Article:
Thursday, March 30, 2006

The FCC Censors Again

A couple of days ago, the FCC again reared it ugly head in defense of American Values, Baseball, and Apple Pie. Okay, really their just trying to protect the most sheltered of our citizenry from having to hear "shit." That's right, the FCC just ruled that the word "shit," and all variations of it, is "presumptively profane." For those of you not skilled in legalese, allow me to translate: barring extraordinary circumstances, using it on the air will get a fine.

Now you all know I hate the nannyism of our current government, and believe that it should not be censoring our television/radio/whatever. I'd add more, but over at BuzzMachine, Jeff Jarvis has stated things much more eloquently than I could, issuing an impassioned plea in defense of bullshit:

By declaring them profane, the FCC rules these words are “certain of those personally reviling epithets naturally tending to provoke violent resentment or denoting language so grossly offensive to members of the public who actually hear it as to amount to a nuisance.” Nuisance, in this case, does not mean a dog barking; it means that the community finds this utterance universally disturbing, utterly unacceptable, and even intolerable. The FCC commissioners say that they “reserve that distinction for the most offensive words in the English language.”

[snip...]

But bullshit is political speech. It is our single most precious means of expressing displeasure with the political and the powerful.

Without the word bullshit, we are left with far less satisfactory means of debate. Now don’t feed me the mothers’ bromide about curse words indicating a limited vocabulary. Bullshit is the most expressive word we have in this context.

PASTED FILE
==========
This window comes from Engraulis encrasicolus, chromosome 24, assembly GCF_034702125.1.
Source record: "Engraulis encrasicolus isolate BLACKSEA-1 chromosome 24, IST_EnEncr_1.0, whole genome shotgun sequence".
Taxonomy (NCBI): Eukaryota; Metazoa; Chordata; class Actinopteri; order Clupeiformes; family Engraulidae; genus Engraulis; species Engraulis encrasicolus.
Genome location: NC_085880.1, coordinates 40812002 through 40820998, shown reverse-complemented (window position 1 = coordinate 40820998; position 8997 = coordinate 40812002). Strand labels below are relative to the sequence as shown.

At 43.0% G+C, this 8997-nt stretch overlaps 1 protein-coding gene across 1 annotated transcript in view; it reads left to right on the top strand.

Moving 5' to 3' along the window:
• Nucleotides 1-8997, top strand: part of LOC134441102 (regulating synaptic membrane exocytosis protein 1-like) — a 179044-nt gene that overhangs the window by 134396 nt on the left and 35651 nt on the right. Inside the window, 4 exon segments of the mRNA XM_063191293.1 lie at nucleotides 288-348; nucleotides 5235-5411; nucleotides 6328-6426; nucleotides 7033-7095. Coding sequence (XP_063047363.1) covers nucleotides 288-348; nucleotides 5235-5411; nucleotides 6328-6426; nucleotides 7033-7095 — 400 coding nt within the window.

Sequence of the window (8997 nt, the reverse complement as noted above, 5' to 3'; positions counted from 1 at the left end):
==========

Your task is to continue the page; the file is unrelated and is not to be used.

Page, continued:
[snip...]

So now imagine a protestor at a televised rally against the war railing that “this war is humbug!” Doesn’t cut it. If, instead, she said that “Bush’s war is bullshit” and that were broadcast across the country, every station that carried it and the speaker herself could be fined per utterance, even into bankruptcy. If, fearing this, she censored herself, that is evidence of the chill the FCC has imposed on free political speech. If, because of that chill, a station decided to time-delay the news — a journalistically and constitutionally offensive but pragmatic necessity of the age — it could dump her words: “Bush’s war is ‘bleep.’ ” But unquestionably, that detracts from the power of her statement and that is done only because the FCC threatens fines, presumptively, for the use of the word.

Thus, the FCC chills and censors political speech and warns that it will penalize and fine Americans for political speech. And that, I believe, is a violation of our civil rights and a violation of our First Amendment protections. Gotcha.

[snip...]

I am no lawyer and don’t play one on TV, but I believe that the FCC has now violated my civil right to speak truth to power any time I am on TV or radio. They went too far when they banned not just shit but bullshit and banned it presumptively. Even Commissioner Adelstein acknowleges on On the Media that if the FCC “oversteps in these cases and the court knocks us down… it would actually take a Constitutional amendment, amending the First Amendment, to get the FCC authority back.” That sounds like an opportunity to me.